And these winds can toss us about like children in an inflatable raft on the sea in the midst of a hurricane. We would be defenseless against the devil's bag of wind were it not for our anchor of Truth, in Jesus Christ. Were it not for the chart and course laid out for us in Holy Scripture, and delivered to us by the apostles, prophets, evangelists, shepherds and teachers.
We pray, as Paul prayed, for the Truth to win the day. That our unity would be kept and maintained, even as we continue to speak and believe the Truth, in Jesus Christ our Lord.
Finally, Paul instructs that Christians speak the truth in love. And here, too, we may have a definition problem. For many caught in the winds of false teaching, the word “love” has all kinds of baggage. What does it mean, for the Christian, to be truly loving? What does it mean to speak the truth in love?
Does it mean always being nice and polite and sweet-as-pie? Certainly not. For Jesus and the Apostles, the Prophets and the saints before us show by example that sometimes a harsh word is in order. And this word, this “no” is usually not received as love. It may mean saying no to your child for their own good. It may mean saying no to a friend who wants you to join them in some sin. It may mean saying no when you are asked to sign on to something apart from the Truth. Speaking the truth in love, sometimes means “tough love”, a harsh word of law that is as tough to say as it is to hear.
We should all know that love, because we need to hear that law, too. We need to have our noses rubbed in our sin. We need someone to knock off our armor of self-righteousness and expose the rot within us. We are poor miserable sinners, and facing that fact hurts. It doesn't feel loving when someone tells us so. But it is.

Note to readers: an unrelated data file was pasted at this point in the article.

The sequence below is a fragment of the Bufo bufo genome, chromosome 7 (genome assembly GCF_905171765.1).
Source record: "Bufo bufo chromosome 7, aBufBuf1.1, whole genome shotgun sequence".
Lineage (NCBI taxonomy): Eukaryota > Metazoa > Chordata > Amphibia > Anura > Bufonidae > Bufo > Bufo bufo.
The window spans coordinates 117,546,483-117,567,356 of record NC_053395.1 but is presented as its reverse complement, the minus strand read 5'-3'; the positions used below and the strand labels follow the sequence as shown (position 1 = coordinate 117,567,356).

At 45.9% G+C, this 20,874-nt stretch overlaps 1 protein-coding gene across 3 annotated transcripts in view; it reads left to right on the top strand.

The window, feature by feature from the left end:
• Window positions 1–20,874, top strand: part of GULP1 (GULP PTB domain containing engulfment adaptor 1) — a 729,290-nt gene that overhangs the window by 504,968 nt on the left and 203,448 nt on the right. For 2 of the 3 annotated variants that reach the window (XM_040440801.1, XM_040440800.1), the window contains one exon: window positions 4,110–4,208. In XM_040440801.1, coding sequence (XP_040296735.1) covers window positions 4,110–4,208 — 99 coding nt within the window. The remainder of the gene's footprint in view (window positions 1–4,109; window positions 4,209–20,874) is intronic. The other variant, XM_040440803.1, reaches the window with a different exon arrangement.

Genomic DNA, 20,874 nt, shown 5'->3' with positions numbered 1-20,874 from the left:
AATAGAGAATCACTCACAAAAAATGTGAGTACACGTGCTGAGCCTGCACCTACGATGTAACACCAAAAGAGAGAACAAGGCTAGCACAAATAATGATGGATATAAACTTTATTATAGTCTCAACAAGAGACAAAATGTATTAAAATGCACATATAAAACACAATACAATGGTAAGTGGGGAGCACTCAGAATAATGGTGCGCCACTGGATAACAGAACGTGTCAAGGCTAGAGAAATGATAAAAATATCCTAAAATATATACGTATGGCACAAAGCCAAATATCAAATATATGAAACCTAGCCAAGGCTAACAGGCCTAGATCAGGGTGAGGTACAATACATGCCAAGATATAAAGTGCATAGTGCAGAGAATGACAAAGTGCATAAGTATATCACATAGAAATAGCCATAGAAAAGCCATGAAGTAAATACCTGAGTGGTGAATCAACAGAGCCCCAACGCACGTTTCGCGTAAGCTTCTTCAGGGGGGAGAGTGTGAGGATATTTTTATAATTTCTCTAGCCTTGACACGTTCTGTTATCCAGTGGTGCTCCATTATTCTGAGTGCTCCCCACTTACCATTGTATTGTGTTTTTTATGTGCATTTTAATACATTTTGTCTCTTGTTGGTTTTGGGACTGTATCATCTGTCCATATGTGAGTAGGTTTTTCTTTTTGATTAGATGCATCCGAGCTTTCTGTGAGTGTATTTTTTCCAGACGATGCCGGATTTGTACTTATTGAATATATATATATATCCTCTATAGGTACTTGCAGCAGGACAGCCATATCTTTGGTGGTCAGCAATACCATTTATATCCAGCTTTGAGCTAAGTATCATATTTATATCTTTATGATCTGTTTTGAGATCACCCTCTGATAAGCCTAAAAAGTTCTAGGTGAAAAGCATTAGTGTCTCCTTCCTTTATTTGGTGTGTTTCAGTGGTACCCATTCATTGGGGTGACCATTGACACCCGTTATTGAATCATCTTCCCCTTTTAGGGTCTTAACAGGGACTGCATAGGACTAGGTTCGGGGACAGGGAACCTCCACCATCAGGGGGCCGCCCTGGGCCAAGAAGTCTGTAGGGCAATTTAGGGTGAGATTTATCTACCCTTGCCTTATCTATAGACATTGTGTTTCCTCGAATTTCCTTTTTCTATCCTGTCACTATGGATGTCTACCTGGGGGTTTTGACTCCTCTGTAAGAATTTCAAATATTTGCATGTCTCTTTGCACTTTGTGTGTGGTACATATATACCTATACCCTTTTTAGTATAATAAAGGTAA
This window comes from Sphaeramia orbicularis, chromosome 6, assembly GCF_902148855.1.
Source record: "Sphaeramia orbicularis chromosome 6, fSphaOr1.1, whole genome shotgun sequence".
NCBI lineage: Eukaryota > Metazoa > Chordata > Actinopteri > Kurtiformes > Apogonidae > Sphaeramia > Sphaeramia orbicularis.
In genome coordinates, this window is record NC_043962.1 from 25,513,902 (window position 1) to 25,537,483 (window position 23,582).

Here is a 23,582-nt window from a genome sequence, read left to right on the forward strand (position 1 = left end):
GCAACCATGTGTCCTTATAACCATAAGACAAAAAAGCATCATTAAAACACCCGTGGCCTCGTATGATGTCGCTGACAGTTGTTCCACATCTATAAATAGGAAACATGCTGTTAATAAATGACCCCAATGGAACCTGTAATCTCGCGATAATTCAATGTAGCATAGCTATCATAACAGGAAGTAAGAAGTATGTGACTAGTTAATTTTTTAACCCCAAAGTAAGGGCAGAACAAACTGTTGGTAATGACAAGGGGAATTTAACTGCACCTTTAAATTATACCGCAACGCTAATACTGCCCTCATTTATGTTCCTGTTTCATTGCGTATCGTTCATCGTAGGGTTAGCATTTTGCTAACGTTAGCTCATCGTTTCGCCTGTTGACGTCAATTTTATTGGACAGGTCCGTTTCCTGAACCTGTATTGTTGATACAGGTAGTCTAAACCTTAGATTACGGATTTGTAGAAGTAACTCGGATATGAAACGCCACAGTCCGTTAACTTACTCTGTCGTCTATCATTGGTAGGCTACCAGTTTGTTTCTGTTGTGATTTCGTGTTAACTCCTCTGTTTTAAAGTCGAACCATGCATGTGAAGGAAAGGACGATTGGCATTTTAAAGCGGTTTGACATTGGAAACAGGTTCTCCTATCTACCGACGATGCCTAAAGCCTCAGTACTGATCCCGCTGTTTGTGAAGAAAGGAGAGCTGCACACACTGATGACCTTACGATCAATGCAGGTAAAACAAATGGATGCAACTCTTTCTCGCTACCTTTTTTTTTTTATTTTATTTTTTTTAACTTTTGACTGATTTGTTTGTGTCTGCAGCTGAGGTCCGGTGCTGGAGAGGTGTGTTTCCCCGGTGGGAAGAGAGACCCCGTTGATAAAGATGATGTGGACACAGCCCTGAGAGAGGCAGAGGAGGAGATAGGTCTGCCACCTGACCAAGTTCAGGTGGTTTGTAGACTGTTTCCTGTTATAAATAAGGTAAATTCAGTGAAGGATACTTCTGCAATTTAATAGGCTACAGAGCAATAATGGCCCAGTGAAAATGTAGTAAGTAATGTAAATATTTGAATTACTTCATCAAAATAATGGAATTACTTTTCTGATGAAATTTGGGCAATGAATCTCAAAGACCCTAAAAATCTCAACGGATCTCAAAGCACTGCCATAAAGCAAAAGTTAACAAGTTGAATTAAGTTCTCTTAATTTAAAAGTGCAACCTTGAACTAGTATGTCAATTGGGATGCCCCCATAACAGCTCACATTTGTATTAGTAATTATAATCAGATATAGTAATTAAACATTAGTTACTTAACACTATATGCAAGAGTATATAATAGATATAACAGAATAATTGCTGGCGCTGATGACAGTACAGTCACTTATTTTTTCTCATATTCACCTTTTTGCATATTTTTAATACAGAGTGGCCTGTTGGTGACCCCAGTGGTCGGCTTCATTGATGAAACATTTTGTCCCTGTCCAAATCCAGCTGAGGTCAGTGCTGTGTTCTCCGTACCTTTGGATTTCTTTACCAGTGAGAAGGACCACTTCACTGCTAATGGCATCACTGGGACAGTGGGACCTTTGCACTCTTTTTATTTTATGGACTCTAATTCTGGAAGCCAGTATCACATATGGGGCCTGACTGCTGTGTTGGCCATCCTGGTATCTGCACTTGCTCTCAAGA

Speaking the truth in love also means speaking the truth Of love. Of God's love. Speaking and telling, rehearsing and proclaiming the awesome and wonderful message of the Gospel – the good news of Jesus. He who said, “greater love has no one than this – that he lay down his life for his friends”. He who said it, did it. He laid down his life for us all to make us his friends. He who is the Way and the Truth and the Life. He who brings us Unity with God, and Unity with each other through the cross.
One final thought, that in this Church, we maintain our Unity by speaking the Truth in Love, and through serving each other as God has equipped us to do. Thus the body is built up, and grows toward our fullness in Christ.
And so we, the body of Christ, the church, hold these things dear: Unity, Truth and Love. All are gifts from the Lord. All are ours through Christ our Lord. When we fail – when we are divided, when we are caught in falsehood, and when we fail to love each other – we come in humility again to the cross, and are reunited with God and each other in the truth and love of Christ. So we hear, and so we speak. So we believe and live. In Jesus Christ our Lord, Amen.